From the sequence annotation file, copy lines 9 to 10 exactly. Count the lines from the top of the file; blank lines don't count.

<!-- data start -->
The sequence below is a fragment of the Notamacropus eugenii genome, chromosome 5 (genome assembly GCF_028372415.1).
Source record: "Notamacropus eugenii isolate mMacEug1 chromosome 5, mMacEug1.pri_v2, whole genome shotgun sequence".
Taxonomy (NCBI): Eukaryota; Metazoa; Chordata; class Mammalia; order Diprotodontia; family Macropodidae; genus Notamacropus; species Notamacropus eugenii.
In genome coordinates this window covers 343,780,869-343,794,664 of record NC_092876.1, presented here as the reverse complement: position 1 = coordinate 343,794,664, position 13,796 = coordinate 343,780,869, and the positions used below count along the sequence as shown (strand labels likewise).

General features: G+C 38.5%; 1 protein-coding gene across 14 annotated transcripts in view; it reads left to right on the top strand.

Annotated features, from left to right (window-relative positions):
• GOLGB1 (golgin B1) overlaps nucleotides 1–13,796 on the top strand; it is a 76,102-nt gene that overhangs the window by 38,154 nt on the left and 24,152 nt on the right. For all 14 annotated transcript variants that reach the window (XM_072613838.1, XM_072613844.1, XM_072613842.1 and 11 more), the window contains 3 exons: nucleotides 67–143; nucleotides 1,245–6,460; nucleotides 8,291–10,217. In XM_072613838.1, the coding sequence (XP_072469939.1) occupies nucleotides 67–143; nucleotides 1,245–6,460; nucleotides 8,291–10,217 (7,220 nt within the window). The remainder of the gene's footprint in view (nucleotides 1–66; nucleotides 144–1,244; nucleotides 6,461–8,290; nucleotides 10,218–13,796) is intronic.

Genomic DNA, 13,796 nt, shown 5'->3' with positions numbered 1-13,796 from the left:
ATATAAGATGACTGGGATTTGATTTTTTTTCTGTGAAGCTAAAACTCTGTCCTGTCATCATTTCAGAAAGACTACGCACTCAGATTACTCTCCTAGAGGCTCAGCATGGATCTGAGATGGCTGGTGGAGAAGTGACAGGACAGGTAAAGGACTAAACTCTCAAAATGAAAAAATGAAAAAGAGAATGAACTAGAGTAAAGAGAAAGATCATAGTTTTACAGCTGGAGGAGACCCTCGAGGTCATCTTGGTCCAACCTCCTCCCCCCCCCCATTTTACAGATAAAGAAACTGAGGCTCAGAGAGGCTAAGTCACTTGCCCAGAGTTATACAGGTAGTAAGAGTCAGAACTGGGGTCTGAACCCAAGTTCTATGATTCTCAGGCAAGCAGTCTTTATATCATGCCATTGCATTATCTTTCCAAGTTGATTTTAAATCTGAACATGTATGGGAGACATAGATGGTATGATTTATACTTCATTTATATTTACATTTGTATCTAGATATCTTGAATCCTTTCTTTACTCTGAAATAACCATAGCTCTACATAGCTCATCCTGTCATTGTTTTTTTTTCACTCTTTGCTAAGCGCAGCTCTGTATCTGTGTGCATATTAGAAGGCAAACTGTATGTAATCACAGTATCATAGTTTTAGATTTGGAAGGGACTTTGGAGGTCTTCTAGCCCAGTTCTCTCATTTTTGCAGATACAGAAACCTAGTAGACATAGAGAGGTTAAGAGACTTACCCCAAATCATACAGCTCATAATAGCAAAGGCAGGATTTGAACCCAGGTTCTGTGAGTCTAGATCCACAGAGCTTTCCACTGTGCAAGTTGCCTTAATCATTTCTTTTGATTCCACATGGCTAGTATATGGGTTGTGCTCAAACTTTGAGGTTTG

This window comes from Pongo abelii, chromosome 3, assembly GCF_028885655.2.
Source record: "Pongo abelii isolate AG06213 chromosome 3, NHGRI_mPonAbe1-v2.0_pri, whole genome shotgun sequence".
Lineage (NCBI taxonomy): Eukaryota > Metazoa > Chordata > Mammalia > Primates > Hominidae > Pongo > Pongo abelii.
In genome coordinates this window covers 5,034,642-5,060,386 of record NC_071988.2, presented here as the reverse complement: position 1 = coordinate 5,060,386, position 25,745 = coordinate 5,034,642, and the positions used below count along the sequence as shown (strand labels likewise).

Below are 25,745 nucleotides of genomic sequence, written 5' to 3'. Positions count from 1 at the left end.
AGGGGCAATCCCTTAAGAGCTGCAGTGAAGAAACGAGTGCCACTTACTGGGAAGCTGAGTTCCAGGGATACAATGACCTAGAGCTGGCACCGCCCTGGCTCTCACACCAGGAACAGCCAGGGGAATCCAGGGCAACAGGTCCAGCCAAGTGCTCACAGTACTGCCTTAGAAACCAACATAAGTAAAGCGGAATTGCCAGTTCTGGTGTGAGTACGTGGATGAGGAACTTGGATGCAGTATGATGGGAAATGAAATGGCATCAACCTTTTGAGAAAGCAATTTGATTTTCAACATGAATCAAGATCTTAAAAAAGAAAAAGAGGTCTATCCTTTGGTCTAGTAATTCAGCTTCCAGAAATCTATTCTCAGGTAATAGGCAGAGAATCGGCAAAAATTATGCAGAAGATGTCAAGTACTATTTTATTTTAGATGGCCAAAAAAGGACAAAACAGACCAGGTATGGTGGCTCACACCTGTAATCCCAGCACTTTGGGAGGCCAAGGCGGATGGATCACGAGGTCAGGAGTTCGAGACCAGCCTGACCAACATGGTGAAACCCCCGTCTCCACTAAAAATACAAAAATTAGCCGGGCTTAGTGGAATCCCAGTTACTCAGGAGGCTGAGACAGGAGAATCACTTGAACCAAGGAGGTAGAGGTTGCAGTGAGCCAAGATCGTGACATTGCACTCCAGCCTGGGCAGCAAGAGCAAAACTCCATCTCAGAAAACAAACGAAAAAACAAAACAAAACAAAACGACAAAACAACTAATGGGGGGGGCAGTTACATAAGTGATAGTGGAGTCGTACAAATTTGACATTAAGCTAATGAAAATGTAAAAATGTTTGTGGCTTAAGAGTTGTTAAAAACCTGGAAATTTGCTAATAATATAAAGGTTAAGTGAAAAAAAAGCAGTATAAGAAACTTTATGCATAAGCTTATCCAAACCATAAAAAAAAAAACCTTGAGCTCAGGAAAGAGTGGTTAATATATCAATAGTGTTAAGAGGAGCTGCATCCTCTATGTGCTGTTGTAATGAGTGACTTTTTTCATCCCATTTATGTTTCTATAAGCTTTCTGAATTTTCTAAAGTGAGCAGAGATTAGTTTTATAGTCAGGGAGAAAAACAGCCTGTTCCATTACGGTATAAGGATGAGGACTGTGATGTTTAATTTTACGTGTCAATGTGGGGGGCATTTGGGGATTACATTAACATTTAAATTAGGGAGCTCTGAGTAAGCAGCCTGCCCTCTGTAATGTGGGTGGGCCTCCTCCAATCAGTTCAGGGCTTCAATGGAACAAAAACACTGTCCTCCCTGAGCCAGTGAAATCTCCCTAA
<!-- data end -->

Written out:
ATATAAGATGACTGGGATTTGATTTTTTTTCTGTGAAGCTAAAACTCTGTCCTGTCATCATTTCAGAAAGACTACGCACTCAGATTACTCTCCTAGAGGCTCAGCATGGATCTGAGATGGCTGGTGGAGAAGTGACAGGACAGGTAAAGGACTAAACTCTCAAAATGAAAAAATGAAAAAGAGAATGAACTAGAGTAAAGAGAAAGATCATAGTTTTACAGCTGGAGGAGACCCTCGAGGTCATCTTGGTCCAACCTCCTCCCCCCCCCCATTTTACAGATAAAGAAACTGAGGCTCAGAGAGGCTAAGTCACTTGCCCAGAGTTATACAGGTAGTAAGAGTCAGAACTGGGGTCTGAACCCAAGTTCTATGATTCTCAGGCAAGCAGTCTTTATATCATGCCATTGCATTATCTTTCCAAGTTGATTTTAAATCTGAACATGTATGGGAGACATAGATGGTATGATTTATACTTCATTTATATTTACATTTGTATCTAGATATCTTGAATCCTTTCTTTACTCTGAAATAACCATAGCTCTACATAGCTCATCCTGTCATTGTTTTTTTTTCACTCTTTGCTAAGCGCAGCTCTGTATCTGTGTGCATATTAGAAGGCAAACTGTATGTAATCACAGTATCATAGTTTTAGATTTGGAAGGGACTTTGGAGGTCTTCTAGCCCAGTTCTCTCATTTTTGCAGATACAGAAACCTAGTAGACATAGAGAGGTTAAGAGACTTACCCCAAATCATACAGCTCATAATAGCAAAGGCAGGATTTGAACCCAGGTTCTGTGAGTCTAGATCCACAGAGCTTTCCACTGTGCAAGTTGCCTTAATCATTTCTTTTGATTCCACATGGCTAGTATATGGGTTGTGCTCAAACTTTGAGGTTTG

This window comes from Pongo abelii, chromosome 3, assembly GCF_028885655.2.